Everyone knows what a feeling is, right? Well, it turns out that this is not the case and many of us are either unable to experience feelings at all, or get thoughts and feelings mixed up.
Early on in my training I had a tutor who would tell us ‘when in doubt, hunt the feeling’. It is arguable that this is the purpose of the therapeutic interaction that enables both empathy and relational understanding to take place.
So what is a feeling?
Feelings are emotional responses that we experience which can then be thought about and communicated using language. Let’s delve deeper and understand how feelings operate.
When we have a physiological response to stimuli – this can be external or a thought process – the cluster of physical responses are called ‘affect’. Affect is primal and is something we find across all mammals. Broadly, affect is a proto-emotion and expresses itself through what we would describe in words as:
Affect is not relational, meaning it neither functions nor is used to communicate feelings to another.
Above affect we have our emotions, which are more sophisticated and nuanced and whose function is to let both us and those with whom we are in relationship know about what is going on for us. Emotion is the link between mind and body, and, affect and feeling. Our primary emotions are:
Emotion defies language in that it can be felt and communicated through relationship and experience. However, effect is communicated using projection and projective identification – the ‘putting’ of feelings into another.
Feelings sit at the highest level and are behavioural and cognitive. They can be thought about and defined in language and conceptualised by another.
How can things go wrong?
Infants do not have the ability to use language and nor do they think using words. They experience affect in their body and communicate their emotions to their primary carer using projection. With early trauma where the primary carer (the mother) has not been adequately internalised, the infant projects their affect out into the universe, rather than into the other. They can neither make sense and soothe themselves nor locate soothing in another and are adrift with overwhelming emotions.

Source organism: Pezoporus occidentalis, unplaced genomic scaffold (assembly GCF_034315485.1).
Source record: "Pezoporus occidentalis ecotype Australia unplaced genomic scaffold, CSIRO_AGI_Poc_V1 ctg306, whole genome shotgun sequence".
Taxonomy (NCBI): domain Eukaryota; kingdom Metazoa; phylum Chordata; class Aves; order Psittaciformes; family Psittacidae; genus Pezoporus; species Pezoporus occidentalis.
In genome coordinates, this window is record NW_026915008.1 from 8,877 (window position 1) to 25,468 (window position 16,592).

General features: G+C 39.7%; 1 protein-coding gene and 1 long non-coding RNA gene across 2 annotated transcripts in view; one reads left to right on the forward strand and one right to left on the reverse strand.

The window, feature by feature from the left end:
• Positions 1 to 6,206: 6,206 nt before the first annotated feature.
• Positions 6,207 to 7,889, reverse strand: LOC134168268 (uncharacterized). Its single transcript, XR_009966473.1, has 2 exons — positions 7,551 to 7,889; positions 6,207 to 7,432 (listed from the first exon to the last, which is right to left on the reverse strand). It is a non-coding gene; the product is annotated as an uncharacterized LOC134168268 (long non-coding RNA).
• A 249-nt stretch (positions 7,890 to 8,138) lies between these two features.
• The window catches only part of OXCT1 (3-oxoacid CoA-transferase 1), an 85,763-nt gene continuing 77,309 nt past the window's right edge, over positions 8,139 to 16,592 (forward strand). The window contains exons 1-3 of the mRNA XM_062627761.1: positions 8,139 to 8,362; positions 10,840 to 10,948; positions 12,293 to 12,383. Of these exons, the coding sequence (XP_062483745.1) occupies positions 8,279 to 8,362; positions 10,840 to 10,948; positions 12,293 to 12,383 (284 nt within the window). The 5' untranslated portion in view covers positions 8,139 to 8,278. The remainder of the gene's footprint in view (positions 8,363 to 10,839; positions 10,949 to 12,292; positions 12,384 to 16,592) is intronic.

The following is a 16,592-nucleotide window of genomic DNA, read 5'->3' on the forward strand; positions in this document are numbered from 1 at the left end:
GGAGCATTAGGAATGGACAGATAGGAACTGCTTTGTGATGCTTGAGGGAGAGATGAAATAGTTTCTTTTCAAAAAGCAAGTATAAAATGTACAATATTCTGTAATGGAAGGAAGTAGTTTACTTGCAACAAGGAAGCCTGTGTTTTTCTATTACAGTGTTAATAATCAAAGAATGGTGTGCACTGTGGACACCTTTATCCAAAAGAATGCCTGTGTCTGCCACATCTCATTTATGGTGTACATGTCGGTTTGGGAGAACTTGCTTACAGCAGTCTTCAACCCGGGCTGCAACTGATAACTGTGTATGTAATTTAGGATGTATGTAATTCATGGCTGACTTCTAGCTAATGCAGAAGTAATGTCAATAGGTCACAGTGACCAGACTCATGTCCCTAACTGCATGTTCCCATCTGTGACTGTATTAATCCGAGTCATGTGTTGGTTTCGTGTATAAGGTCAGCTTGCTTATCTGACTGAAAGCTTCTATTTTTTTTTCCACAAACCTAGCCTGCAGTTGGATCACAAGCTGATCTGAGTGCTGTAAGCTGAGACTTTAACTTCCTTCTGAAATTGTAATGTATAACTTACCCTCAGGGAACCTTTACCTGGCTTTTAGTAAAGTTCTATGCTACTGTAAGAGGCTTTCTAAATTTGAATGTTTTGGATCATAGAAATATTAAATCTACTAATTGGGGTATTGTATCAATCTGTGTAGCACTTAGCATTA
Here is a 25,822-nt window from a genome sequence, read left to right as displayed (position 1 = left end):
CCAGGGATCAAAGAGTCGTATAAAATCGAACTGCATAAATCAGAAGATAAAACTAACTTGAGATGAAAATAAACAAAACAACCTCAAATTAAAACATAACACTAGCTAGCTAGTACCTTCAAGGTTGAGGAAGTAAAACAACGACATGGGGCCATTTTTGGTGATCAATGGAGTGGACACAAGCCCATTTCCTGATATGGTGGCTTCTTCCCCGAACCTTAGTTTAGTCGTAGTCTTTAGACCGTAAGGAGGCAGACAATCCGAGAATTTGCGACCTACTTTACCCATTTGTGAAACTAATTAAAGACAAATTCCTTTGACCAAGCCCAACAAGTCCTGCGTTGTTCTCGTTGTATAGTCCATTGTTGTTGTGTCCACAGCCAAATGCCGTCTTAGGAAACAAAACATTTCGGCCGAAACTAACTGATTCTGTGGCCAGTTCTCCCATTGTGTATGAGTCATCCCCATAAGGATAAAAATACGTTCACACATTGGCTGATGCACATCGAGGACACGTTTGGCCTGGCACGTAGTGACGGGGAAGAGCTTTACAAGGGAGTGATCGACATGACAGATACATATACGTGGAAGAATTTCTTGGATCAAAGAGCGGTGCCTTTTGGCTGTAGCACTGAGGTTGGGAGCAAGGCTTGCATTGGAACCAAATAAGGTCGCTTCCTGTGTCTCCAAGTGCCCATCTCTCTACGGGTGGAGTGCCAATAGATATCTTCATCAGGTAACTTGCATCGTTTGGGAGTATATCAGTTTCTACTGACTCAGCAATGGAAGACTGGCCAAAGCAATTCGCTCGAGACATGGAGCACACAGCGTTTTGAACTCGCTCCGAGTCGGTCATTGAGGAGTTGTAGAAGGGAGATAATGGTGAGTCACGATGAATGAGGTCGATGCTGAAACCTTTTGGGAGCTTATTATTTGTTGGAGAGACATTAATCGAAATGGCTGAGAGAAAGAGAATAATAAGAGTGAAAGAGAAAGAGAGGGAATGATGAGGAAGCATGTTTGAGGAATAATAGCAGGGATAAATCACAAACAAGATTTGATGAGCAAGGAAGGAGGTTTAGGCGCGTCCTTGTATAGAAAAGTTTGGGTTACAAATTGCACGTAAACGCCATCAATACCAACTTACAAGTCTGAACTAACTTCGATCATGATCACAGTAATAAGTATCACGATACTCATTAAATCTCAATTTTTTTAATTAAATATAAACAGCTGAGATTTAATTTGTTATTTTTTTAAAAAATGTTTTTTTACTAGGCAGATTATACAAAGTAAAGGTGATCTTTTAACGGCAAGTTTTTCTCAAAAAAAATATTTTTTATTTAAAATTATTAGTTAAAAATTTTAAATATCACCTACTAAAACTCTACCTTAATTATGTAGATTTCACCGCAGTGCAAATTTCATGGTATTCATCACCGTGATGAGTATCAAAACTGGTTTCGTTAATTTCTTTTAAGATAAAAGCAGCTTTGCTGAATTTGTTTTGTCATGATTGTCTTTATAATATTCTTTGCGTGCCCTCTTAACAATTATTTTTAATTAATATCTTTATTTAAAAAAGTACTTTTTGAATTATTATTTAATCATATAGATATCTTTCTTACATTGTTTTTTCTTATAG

In relational psychotherapy, feelings are communicated through verbal and non-verbal cues but are also present in the transference in the shape of emotion. By receiving the patient’s projections and giving shape and form to them in the therapy, the therapist assists the patient in digesting their emotions and converting them into feelings.
When is a feeling not a feeling?
Often people will talk about feelings when these are actually thoughts. In language this is expressed as ‘I feel that…’. As soon as the word ‘that’ follows the word ‘feeling’, you know you are dealing with a thought.
Why does all this matter?
Integrating thinking and feeling lies at the heart of the therapeutic process. If unexpressed and crucially, unexpressed in a relationship, then a person is likely to remain stuck experiencing the world and their current relationships clouded by past experiences. In the words of Freud: “Unexpressed emotions will never die. They are buried alive and will come forth later in uglier ways.”
Mark Vahrmeyer, UKCP Registered, BHP Co-founder is an integrative psychotherapist with a wide range of clinical experience from both the public and private sectors. He currently sees both individuals and couples, primarily for ongoing psychotherapy. Mark is available at the Lewes and Brighton & Hove Practices.
Further reading by Mark Vahrmeyer –
Client or patient; patient or client – does it matter?
The psychological impact of the recession
Why do people watch horror movies?
How to minimise Christmas stress if you are hosting
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